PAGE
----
Review of "Pawn Stars" Television Series on the History Channel
“Pawn Stars” is a television series on the History Channel featuring three Nevada pawn shop owners and their quest to research and acquire various good for a profitable price. Here is a review of the basic outline of each episode of “Pawn Stars” and a series summary of the Harrison family pawn shop in Nevada.
The basic synopsis of the “Pawn Stars” series follows three men of the Harrison family as they meet customers and appraise their collectibles before reaching an agreement and bartering over the purchase and sale price of various goods and collectible memorabilia. The Harrisons are gruff businessmen with a collective background that covers an array of physical objects and categories.
Customers are interviewed about their expectations for valuation on their goods and then are shown meeting with the owners of the Nevada pawn shop. The items range in categories from baseball cards to Mayan figurines that were hand carved hundreds of years B.C. When the scope of the item surpasses the cache knowledge of the owners professional appraisers are consulted to further evaluate the authenticity of the goods before a deal is made.
On occasion the pawn brokers will encounter items so rare or appealing that a purchase will be made on site and than sent to a professional to restore or upgrade for sale condition. In these cases the deals are sometimes hastily made for vastly under the value which the owners can turn a profit. One of the nice things about “Pawn Stars” is that the owners are up front about the amount of money they would hope to take in which allows the customer a chance to see the value they are bringing to the pawn shop.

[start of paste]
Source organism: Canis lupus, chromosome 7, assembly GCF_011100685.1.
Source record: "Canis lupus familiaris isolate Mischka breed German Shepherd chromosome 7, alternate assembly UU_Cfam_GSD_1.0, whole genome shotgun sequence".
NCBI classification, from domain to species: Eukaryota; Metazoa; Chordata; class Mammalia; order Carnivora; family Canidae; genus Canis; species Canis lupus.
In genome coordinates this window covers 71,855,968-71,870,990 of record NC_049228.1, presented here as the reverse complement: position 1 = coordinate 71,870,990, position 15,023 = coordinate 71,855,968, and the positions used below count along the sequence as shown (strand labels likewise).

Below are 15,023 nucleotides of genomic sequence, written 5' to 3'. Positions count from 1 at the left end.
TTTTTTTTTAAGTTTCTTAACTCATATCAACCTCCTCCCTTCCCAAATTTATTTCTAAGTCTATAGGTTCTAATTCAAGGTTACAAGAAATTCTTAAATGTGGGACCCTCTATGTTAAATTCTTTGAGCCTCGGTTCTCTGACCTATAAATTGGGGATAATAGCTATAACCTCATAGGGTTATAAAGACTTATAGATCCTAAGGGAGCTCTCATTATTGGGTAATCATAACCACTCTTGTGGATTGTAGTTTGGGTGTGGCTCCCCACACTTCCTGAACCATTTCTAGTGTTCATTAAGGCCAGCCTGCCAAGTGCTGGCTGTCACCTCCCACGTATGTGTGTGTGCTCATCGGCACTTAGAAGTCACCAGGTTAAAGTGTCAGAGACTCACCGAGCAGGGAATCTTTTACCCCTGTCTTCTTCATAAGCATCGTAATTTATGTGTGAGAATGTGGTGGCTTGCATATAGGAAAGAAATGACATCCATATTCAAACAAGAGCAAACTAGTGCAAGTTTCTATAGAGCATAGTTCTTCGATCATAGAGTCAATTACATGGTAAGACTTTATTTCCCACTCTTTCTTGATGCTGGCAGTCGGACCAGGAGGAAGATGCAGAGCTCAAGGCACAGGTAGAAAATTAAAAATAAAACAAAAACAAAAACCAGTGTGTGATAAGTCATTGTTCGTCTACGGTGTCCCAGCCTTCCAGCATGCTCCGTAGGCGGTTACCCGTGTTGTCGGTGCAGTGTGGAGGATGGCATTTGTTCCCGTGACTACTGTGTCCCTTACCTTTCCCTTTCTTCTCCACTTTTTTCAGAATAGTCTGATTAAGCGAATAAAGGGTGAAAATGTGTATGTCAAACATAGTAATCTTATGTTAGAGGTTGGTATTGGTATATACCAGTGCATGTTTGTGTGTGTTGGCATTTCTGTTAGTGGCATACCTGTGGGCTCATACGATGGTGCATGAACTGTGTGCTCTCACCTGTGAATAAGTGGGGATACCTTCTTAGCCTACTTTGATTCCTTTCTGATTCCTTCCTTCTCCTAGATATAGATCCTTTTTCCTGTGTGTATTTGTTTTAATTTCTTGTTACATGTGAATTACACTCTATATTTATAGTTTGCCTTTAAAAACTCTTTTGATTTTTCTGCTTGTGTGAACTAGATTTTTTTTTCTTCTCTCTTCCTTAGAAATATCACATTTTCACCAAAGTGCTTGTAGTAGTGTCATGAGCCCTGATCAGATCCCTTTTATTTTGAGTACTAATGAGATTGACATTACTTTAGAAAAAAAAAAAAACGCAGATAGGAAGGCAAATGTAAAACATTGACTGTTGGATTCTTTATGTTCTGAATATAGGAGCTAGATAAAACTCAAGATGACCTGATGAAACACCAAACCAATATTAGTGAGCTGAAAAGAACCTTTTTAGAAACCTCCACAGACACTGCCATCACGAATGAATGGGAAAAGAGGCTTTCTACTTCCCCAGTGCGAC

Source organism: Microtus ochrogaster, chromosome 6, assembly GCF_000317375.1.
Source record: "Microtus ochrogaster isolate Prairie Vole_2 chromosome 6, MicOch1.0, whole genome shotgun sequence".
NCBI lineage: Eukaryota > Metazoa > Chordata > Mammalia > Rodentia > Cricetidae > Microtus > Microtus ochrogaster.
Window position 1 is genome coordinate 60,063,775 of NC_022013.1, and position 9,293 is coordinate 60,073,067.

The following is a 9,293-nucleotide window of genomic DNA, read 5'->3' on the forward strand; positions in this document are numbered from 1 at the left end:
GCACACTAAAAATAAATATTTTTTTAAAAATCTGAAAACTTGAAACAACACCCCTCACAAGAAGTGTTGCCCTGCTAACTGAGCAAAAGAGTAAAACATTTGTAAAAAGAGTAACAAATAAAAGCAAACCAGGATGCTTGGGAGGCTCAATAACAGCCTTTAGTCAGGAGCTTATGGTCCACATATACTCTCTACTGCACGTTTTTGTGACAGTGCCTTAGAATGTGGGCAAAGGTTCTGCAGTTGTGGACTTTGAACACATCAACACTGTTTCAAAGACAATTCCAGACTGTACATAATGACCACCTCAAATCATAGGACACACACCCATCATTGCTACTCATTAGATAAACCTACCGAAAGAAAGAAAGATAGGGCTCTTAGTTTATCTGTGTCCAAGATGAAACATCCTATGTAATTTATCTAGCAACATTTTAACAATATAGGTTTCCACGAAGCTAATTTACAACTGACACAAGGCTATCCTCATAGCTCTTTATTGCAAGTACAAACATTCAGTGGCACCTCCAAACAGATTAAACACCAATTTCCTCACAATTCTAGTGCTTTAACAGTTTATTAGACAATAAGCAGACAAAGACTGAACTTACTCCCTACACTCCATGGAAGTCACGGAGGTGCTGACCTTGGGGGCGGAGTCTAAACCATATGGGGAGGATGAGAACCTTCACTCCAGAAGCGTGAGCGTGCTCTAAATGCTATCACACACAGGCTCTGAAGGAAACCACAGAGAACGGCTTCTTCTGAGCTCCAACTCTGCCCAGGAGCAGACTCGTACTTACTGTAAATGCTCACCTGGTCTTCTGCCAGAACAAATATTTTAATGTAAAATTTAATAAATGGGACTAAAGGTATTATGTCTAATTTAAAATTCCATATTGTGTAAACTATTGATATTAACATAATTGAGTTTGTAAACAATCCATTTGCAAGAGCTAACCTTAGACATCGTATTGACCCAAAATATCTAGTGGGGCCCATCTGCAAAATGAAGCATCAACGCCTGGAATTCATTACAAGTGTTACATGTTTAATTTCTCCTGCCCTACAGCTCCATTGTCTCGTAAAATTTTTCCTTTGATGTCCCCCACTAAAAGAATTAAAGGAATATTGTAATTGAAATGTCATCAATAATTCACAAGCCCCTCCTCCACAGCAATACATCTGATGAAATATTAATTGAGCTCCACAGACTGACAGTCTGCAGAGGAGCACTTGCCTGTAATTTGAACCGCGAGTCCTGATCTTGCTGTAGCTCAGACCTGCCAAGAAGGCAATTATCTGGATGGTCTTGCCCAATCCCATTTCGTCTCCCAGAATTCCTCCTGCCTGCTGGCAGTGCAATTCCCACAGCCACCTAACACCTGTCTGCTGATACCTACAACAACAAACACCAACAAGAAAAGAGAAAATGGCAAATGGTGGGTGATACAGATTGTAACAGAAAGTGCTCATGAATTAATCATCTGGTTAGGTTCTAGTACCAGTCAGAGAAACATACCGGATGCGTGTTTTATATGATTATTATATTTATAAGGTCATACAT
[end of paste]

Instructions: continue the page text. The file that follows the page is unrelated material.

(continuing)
The back and forth over cost is registered on screen to give a scope of how adept the owners of the pawn shop are at bartering and bargaining. They won’t take a deal if they can not at least double their money in future sale. Some of the items brought in are purchased for $300 and sold for thousands.
The drawbacks of “Pawn Stars” follow along with several other reality hybrids with documentary production including the forced re-telling of stories and thought processes like “what was going through your mind when…” type of responses that are not emotionally involving. The show would be better suited with an “Antiques Road Show” like program fitting more content in with less filler.